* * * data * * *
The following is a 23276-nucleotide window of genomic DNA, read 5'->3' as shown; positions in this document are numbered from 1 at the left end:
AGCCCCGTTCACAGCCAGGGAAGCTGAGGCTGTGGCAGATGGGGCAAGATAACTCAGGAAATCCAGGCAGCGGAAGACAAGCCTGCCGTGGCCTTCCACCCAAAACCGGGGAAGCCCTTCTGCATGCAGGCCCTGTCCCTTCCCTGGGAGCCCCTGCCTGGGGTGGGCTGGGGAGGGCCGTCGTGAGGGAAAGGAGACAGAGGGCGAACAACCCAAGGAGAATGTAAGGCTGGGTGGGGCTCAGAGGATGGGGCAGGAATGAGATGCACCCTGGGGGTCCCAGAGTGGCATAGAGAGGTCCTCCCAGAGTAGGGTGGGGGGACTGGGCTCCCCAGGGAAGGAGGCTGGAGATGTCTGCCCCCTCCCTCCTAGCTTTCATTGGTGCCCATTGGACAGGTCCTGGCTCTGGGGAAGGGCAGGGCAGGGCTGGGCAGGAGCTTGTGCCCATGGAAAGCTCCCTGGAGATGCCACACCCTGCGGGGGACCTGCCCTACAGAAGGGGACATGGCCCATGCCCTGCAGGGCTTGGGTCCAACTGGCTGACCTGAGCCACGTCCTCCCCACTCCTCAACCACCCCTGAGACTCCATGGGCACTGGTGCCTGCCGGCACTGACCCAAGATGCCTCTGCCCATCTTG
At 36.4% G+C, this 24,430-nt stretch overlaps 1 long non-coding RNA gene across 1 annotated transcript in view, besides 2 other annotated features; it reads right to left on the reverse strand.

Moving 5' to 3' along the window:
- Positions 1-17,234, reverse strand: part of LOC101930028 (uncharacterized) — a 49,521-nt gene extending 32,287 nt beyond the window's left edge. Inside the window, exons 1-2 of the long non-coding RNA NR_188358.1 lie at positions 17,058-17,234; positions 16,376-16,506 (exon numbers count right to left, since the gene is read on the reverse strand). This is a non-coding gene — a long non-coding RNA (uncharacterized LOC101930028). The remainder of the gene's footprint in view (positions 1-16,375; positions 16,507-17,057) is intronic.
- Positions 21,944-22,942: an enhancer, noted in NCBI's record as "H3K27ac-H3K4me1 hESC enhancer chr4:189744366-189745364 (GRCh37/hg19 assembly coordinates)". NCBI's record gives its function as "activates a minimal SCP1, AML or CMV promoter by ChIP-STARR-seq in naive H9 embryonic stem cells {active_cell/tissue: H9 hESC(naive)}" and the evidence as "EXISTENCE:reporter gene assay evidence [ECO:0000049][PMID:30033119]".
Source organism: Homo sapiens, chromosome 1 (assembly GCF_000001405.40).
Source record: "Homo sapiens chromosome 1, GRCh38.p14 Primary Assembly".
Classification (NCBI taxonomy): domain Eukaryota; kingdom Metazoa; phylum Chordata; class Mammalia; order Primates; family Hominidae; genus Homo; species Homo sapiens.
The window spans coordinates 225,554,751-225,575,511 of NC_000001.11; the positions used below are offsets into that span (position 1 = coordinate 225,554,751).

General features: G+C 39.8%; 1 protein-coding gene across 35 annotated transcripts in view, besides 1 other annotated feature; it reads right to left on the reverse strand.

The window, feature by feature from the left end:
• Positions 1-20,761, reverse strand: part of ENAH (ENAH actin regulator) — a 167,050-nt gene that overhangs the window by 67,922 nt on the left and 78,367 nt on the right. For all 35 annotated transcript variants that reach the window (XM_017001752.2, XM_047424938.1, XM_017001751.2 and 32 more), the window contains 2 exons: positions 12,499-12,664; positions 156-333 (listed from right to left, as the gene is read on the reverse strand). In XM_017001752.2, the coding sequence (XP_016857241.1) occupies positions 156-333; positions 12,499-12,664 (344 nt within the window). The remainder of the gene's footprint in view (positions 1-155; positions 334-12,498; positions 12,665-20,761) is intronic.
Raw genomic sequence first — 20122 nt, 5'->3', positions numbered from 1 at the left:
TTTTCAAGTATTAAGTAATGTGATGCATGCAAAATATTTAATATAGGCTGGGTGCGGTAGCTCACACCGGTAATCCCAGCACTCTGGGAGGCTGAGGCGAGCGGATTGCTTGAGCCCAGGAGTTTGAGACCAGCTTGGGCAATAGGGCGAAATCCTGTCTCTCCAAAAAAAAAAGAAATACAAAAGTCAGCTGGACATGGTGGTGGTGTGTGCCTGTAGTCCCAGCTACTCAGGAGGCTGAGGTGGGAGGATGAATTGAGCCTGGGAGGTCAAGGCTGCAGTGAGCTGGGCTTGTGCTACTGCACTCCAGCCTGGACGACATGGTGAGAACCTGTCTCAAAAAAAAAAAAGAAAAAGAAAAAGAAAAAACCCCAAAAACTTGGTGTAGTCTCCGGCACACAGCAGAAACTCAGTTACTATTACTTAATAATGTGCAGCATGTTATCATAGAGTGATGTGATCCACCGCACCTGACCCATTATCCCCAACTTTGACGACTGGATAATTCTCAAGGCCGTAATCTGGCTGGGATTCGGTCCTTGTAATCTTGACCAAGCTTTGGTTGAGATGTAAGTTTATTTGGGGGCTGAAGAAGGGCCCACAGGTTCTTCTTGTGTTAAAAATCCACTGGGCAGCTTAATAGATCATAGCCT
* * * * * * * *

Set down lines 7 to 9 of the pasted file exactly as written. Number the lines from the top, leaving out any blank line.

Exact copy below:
Source organism: Homo sapiens, chromosome 1 (assembly GCF_000001405.40).
Source record: "Homo sapiens chromosome 1, GRCh38.p14 Primary Assembly".
Classification (NCBI taxonomy): domain Eukaryota; kingdom Metazoa; phylum Chordata; class Mammalia; order Primates; family Hominidae; genus Homo; species Homo sapiens.